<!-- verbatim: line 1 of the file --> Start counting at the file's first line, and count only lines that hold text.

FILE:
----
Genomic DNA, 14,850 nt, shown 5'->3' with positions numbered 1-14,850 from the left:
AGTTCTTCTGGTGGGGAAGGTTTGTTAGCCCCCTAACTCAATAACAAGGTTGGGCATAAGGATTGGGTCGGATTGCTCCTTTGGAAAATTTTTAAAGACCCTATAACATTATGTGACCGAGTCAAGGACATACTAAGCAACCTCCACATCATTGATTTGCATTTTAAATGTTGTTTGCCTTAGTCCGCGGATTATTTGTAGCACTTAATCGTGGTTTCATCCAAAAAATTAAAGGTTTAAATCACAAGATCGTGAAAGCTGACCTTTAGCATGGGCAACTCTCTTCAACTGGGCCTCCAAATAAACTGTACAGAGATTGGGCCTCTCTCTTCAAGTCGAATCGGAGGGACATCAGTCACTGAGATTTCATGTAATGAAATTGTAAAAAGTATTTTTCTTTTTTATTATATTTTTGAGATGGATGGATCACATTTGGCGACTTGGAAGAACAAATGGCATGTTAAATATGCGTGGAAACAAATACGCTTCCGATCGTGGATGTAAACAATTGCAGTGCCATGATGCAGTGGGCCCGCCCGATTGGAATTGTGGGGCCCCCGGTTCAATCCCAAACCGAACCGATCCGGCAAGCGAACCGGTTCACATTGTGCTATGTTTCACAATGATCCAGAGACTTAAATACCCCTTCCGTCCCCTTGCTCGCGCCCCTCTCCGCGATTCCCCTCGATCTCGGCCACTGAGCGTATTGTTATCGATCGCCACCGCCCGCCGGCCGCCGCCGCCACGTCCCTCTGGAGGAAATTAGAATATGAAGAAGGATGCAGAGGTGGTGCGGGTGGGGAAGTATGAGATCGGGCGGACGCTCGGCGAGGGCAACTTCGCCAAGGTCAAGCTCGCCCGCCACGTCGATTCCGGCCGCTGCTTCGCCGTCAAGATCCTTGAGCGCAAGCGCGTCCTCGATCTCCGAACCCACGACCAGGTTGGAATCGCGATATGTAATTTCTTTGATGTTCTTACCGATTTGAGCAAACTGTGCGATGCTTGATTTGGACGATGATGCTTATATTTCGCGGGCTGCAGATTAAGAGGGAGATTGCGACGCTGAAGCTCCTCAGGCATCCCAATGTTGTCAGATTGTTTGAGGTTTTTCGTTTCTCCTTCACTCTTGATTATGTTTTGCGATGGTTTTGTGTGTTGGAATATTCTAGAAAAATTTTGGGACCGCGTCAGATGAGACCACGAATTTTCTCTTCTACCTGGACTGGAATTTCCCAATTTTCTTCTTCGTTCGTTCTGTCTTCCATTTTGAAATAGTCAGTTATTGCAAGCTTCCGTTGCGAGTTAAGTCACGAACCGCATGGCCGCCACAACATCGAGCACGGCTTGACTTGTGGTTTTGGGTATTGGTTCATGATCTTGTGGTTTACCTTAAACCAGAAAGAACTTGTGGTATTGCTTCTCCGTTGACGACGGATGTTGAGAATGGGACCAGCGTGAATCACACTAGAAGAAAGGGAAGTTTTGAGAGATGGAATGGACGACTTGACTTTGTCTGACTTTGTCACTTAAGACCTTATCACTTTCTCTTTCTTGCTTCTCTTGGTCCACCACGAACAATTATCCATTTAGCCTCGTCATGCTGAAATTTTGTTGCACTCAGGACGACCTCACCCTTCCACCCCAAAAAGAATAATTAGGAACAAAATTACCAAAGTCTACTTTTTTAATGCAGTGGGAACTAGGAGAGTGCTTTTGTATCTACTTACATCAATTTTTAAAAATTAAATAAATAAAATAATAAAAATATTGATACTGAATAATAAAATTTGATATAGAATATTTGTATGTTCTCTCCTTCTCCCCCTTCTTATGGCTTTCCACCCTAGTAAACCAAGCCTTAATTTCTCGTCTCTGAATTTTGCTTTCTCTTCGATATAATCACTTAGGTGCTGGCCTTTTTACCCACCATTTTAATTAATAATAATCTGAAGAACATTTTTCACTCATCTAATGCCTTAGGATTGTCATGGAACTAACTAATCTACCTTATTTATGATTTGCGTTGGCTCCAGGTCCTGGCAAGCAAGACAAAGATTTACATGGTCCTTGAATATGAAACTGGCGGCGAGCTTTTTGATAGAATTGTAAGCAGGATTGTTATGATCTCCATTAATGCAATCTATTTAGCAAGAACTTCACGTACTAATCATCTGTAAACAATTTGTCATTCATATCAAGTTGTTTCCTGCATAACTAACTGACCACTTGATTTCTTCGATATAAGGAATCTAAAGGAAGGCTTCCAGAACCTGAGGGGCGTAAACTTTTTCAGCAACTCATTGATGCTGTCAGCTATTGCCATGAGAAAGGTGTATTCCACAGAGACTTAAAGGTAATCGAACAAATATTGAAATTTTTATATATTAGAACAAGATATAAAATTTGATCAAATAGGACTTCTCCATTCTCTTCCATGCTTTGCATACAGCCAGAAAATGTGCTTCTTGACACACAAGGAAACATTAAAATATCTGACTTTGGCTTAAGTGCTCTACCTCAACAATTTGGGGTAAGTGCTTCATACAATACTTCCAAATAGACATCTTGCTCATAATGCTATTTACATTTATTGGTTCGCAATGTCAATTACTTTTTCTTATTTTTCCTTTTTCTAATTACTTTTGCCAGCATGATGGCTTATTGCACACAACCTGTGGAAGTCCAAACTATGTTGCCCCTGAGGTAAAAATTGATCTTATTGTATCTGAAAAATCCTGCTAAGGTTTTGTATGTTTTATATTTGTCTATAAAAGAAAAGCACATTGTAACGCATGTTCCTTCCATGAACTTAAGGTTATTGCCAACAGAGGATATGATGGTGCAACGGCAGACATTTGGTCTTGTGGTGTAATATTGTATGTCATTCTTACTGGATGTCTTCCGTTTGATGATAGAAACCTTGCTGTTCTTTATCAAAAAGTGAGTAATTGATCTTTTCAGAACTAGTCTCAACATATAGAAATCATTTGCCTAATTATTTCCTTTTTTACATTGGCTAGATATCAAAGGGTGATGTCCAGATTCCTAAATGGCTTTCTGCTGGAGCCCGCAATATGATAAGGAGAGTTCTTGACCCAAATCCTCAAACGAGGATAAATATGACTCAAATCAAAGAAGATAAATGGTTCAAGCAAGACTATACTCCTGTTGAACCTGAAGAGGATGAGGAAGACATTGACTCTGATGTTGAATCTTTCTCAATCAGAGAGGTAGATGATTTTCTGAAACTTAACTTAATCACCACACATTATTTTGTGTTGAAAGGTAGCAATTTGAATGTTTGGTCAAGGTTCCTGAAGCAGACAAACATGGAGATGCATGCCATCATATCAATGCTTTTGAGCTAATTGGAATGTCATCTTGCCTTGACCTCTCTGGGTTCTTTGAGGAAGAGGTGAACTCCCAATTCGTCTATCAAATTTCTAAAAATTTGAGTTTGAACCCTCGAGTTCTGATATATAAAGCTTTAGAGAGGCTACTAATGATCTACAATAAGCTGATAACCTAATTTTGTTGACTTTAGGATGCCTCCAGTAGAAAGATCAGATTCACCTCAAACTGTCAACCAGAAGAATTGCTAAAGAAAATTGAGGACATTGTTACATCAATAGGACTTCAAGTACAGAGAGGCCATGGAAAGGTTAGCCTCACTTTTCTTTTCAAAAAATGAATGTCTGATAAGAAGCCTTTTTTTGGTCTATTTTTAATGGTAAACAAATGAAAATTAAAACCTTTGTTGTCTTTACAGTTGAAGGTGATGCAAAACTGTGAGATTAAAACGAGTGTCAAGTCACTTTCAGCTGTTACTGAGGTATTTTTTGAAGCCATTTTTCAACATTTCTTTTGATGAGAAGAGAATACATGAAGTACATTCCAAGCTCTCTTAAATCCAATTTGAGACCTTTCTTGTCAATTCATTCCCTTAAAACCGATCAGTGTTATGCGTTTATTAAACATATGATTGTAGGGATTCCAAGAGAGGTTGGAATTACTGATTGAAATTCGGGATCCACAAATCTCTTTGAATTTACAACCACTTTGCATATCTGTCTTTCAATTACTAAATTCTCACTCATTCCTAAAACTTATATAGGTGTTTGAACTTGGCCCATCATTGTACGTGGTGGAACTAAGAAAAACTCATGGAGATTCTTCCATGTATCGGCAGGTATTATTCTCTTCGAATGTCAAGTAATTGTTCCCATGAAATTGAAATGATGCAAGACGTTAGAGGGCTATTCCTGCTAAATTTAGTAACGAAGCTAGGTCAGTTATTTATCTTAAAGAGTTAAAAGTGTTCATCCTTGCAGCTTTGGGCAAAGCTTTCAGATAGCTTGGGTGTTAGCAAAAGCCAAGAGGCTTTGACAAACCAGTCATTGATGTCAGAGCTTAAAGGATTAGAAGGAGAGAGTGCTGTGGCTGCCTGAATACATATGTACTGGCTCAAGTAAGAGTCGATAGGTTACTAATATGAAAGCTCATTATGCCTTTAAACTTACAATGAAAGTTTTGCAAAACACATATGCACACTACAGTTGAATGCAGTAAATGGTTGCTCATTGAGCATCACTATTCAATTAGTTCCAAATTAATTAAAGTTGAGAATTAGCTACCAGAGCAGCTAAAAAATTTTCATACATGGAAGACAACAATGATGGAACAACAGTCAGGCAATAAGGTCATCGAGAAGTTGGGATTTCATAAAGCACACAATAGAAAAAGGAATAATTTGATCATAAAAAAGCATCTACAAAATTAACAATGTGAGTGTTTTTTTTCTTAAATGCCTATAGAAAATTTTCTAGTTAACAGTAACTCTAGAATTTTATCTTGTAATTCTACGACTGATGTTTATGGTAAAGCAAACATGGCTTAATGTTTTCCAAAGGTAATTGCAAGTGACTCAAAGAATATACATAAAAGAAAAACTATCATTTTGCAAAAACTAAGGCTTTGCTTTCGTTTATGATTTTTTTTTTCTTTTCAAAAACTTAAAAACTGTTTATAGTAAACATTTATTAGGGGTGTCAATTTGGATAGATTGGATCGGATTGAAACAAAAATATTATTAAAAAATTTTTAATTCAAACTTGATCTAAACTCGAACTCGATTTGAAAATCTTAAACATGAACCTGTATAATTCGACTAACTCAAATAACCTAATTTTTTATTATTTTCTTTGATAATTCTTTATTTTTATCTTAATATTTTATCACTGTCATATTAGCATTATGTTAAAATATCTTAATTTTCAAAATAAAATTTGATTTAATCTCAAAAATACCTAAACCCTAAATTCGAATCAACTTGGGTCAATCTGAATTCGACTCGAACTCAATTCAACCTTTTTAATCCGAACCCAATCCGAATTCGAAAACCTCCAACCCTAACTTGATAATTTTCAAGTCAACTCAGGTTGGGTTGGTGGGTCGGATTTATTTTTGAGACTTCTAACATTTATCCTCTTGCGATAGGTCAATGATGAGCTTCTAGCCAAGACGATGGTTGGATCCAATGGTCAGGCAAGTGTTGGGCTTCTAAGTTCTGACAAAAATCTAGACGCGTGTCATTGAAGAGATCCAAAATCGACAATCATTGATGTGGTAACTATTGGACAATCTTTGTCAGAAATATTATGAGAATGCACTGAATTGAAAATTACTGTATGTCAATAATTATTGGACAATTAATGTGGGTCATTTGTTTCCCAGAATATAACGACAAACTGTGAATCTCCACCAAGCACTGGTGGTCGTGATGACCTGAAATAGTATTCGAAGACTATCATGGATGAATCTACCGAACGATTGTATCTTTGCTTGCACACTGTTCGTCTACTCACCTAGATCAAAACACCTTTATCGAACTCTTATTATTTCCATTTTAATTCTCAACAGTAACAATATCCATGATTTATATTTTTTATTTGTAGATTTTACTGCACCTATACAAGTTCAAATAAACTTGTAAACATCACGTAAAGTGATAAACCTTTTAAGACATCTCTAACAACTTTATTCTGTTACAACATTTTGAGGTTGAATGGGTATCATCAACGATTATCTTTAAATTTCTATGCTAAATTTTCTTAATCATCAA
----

Genomic DNA, 14,850 nt, shown 5'->3' with positions numbered 1-14,850 from the left: